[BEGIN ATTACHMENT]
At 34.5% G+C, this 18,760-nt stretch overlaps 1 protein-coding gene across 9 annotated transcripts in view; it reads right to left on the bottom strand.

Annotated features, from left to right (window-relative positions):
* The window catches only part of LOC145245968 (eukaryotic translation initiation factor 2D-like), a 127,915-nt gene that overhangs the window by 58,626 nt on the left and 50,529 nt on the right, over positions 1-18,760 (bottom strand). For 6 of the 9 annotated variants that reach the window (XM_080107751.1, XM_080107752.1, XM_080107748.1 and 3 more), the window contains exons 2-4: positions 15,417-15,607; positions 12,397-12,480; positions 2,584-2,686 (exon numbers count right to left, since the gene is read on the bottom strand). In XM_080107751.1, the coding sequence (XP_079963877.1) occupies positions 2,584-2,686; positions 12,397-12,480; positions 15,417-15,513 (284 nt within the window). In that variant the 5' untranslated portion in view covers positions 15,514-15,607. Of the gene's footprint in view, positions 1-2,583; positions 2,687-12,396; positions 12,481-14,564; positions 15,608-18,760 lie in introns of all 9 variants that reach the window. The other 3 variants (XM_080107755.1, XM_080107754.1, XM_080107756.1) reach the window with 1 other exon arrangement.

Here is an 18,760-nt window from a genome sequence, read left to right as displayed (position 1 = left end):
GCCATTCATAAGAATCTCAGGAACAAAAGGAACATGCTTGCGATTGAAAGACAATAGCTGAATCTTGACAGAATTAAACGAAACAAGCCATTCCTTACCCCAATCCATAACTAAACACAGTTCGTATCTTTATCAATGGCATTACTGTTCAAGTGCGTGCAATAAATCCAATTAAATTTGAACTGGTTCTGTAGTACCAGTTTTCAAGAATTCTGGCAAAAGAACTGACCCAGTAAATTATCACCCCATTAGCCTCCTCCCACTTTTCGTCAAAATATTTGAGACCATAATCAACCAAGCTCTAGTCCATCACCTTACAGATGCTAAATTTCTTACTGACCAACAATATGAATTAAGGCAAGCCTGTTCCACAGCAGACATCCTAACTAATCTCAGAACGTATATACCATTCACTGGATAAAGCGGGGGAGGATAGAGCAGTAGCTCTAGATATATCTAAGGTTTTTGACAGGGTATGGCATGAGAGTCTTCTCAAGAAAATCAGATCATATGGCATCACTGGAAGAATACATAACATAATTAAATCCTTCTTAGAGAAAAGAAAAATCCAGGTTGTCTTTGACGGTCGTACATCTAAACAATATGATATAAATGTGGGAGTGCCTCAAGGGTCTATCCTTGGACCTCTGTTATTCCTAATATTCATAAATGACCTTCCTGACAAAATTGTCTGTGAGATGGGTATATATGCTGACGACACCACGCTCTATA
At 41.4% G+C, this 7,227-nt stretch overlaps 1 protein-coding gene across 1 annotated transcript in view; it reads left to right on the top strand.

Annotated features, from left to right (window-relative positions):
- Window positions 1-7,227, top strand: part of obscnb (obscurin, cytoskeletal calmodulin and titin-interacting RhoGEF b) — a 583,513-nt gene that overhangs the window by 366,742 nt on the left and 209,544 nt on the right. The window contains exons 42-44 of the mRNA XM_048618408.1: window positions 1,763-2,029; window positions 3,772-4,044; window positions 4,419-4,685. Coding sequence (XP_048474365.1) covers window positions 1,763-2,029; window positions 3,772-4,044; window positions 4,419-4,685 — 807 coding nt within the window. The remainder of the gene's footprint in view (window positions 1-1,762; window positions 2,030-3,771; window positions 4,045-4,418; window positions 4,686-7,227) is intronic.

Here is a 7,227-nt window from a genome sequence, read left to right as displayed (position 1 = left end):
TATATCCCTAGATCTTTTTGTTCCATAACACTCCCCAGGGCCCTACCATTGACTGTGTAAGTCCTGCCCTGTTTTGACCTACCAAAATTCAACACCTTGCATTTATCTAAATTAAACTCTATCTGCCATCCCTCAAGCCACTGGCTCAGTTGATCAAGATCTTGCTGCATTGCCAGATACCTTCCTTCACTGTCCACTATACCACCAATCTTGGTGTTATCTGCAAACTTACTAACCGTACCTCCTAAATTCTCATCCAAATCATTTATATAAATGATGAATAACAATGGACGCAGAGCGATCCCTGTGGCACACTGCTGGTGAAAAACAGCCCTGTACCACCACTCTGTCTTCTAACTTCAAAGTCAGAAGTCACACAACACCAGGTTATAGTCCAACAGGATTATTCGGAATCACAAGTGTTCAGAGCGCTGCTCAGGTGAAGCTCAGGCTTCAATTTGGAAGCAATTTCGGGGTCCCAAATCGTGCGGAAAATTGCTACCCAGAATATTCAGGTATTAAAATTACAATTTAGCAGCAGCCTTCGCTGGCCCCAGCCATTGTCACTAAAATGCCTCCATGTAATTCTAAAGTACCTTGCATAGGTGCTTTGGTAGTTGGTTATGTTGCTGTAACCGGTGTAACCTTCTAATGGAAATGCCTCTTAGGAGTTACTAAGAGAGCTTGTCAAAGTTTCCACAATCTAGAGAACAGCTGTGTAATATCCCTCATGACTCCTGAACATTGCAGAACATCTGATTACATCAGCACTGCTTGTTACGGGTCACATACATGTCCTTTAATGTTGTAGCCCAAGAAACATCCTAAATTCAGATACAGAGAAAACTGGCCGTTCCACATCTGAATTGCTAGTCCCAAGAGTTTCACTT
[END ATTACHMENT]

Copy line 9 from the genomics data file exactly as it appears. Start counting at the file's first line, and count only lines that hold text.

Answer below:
Here is a 7,227-nt window from a genome sequence, read left to right as displayed (position 1 = left end):